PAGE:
Dealing with Murder

Dealing with Murder

If we live by the dictum 'eye for an eye'
the process may continue
till all of us turn blind.

Imagine a Native American camp 300 years ago somewhere in the American Midwest. A young man of an Omaha tribal camp is murdered. People are deeply hurt. Young men clamor for revenge. In small communities where people know each other there are no secrets; everyone knows the murderer and the antecedents. So, a murderer cannot run and hide, for no one would give protection. In a week's time he is captured and brought to camp.

Murder is a serious matter in Native American societies. So on a day fixed for the trial almost the whole community has gathered, i.e. all the men and many women. Everyone is standing forming a big circle. The council of elders sits in a prominent place so that all can see and hear them. The murderer is brought inside the open space in the circle. He walks around with head bent and eyes downcast. Everyone has seen him before and knows who his relatives are. One or more men of his camp might be in the crowd; but they only observe, none of them are there to defend him. His people know that he is guilty and to defend him would mean war. Surely many more deaths would occur and long time enmity ensue. They also know the dignity, strength, and fairness of tribal justice.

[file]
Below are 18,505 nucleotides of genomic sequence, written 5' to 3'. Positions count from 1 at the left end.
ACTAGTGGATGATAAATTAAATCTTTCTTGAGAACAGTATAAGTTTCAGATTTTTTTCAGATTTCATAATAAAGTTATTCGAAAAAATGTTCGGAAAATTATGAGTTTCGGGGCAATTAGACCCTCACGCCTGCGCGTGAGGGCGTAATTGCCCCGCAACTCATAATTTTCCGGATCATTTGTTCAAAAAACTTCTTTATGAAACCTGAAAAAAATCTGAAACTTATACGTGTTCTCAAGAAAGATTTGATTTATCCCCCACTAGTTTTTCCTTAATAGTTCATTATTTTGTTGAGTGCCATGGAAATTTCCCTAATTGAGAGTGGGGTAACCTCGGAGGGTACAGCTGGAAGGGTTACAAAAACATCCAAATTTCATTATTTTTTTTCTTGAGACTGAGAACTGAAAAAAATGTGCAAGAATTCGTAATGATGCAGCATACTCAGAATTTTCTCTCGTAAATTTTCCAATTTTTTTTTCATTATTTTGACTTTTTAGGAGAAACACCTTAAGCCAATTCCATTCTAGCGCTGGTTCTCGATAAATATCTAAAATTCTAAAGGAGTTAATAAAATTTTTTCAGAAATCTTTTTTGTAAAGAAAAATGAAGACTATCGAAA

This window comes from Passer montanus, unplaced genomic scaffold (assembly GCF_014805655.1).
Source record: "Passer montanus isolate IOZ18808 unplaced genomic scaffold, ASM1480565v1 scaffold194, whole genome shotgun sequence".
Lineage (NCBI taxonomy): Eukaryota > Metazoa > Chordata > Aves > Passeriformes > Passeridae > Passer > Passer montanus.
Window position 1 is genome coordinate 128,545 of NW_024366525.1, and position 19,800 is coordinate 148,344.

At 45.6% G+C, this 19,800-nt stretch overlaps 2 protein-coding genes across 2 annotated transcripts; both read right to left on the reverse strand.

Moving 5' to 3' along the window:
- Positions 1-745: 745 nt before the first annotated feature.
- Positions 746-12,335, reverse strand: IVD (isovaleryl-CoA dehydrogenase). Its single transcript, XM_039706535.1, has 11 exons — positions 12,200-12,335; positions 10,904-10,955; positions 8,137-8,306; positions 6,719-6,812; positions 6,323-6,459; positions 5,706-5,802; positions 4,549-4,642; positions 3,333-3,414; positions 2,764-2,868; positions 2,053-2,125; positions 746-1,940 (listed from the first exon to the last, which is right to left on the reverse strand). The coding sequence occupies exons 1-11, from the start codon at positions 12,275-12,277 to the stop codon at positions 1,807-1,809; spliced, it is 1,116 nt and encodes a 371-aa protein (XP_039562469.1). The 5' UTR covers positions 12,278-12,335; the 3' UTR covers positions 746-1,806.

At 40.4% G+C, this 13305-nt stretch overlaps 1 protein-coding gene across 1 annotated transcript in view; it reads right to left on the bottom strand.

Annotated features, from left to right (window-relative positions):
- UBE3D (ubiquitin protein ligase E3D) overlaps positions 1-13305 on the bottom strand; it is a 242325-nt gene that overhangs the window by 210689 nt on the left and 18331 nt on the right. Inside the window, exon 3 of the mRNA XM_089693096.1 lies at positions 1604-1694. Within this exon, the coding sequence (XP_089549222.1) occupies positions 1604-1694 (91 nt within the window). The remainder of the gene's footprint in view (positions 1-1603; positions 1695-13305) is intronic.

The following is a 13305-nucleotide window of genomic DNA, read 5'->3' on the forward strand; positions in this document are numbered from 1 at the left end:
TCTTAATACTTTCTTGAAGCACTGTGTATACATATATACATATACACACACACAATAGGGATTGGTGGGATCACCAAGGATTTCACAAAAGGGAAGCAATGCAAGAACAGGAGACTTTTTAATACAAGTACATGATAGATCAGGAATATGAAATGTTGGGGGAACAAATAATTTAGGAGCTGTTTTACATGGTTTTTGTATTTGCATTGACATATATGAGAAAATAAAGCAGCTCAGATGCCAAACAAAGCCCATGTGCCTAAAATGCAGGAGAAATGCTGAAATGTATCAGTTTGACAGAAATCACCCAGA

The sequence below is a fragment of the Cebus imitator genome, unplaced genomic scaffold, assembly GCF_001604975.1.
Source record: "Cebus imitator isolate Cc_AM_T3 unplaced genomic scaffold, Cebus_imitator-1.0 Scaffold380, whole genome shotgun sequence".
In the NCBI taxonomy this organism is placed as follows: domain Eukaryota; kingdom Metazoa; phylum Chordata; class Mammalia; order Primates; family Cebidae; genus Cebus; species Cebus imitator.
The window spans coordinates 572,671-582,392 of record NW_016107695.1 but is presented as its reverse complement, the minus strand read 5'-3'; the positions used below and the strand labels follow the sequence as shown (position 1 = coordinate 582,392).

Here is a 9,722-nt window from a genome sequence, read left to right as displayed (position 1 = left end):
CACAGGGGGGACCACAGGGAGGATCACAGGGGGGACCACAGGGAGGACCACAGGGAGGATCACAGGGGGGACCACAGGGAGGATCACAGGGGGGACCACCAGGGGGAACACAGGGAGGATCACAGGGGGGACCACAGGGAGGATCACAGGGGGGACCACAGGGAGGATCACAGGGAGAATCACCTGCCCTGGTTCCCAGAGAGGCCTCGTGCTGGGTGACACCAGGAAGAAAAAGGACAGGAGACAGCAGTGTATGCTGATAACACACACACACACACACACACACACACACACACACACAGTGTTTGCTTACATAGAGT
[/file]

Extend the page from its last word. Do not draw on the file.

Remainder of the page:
The young man knows he will be killed, but he is brave; he does not seek pity or pardon. He had acted in a moment of blind anger, but he knows the severity of his deed. He is therefore prepared for the worst. The elders begin their deliberations. Most recommend death penalty.

After hearing everyone, the chief speaks: "Brothers, cousins, sons, nephews, today we have gathered over an unhappy incident. A young nephew is killed when he had long life ahead of him. His untimely death makes us cry like children in public even though we are grown men. I can see that you are very angry. I do not blame you for wanting revenge. But I want you to know that death to the killer is an easy, cowardly, thoughtless penalty. I am sure you also know that this can lead to a chain of killings.

Yes, there is a wiser and more humane alternative. But we have to be very brave, for it is difficult beyond endurance. And it is not my original idea. I have witnessed our ancestors applying it many times. Are you ready to consider it? All the elders gestured yes.
The chief said, "make this young man a cousin to replace the one who is no more."
Nobody opposed the idea. The Chief gestured to some young men to give gifts to the youth. The young man was dumb struck, but he bowed to the offer. Mustering all his strength of character he lived the rest of his life as an ideal relative in the new camp.

June 10, 2006